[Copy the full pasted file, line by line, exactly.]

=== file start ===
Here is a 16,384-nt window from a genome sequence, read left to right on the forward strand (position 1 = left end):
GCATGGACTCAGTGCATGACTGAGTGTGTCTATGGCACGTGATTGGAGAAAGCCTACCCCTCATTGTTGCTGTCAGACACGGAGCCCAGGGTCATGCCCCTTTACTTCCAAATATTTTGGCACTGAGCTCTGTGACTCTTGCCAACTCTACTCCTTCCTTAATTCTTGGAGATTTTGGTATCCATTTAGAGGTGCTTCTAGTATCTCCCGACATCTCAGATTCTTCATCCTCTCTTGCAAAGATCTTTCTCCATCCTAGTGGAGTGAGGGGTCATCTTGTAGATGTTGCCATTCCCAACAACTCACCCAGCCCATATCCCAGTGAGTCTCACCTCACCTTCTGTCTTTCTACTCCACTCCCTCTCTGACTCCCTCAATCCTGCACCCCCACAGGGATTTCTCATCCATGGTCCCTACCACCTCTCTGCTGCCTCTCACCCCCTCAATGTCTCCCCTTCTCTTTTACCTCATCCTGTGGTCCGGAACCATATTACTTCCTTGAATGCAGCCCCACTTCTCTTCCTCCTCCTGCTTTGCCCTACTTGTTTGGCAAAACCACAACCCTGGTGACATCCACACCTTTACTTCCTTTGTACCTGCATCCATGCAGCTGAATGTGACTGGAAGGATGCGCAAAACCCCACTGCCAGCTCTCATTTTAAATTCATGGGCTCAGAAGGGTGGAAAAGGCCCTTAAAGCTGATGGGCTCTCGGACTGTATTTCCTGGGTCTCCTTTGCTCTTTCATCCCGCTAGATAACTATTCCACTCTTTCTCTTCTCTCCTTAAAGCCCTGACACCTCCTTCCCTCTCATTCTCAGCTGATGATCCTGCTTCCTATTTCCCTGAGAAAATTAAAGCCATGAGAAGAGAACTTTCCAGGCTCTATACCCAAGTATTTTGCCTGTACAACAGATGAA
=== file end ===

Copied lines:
Here is a 16,384-nt window from a genome sequence, read left to right on the forward strand (position 1 = left end):
GCATGGACTCAGTGCATGACTGAGTGTGTCTATGGCACGTGATTGGAGAAAGCCTACCCCTCATTGTTGCTGTCAGACACGGAGCCCAGGGTCATGCCCCTTTACTTCCAAATATTTTGGCACTGAGCTCTGTGACTCTTGCCAACTCTACTCCTTCCTTAATTCTTGGAGATTTTGGTATCCATTTAGAGGTGCTTCTAGTATCTCCCGACATCTCAGATTCTTCATCCTCTCTTGCAAAGATCTTTCTCCATCCTAGTGGAGTGAGGGGTCATCTTGTAGATGTTGCCATTCCCAACAACTCACCCAGCCCATATCCCAGTGAGTCTCACCTCACCTTCTGTCTTTCTACTCCACTCCCTCTCTGACTCCCTCAATCCTGCACCCCCACAGGGATTTCTCATCCATGGTCCCTACCACCTCTCTGCTGCCTCTCACCCCCTCAATGTCTCCCCTTCTCTTTTACCTCATCCTGTGGTCCGGAACCATATTACTTCCTTGAATGCAGCCCCACTTCTCTTCCTCCTCCTGCTTTGCCCTACTTGTTTGGCAAAACCACAACCCTGGTGACATCCACACCTTTACTTCCTTTGTACCTGCATCCATGCAGCTGAATGTGACTGGAAGGATGCGCAAAACCCCACTGCCAGCTCTCATTTTAAATTCATGGGCTCAGAAGGGTGGAAAAGGCCCTTAAAGCTGATGGGCTCTCGGACTGTATTTCCTGGGTCTCCTTTGCTCTTTCATCCCGCTAGATAACTATTCCACTCTTTCTCTTCTCTCCTTAAAGCCCTGACACCTCCTTCCCTCTCATTCTCAGCTGATGATCCTGCTTCCTATTTCCCTGAGAAAATTAAAGCCATGAGAAGAGAACTTTCCAGGCTCTATACCCAAGTATTTTGCCTGTACAACAGATGAA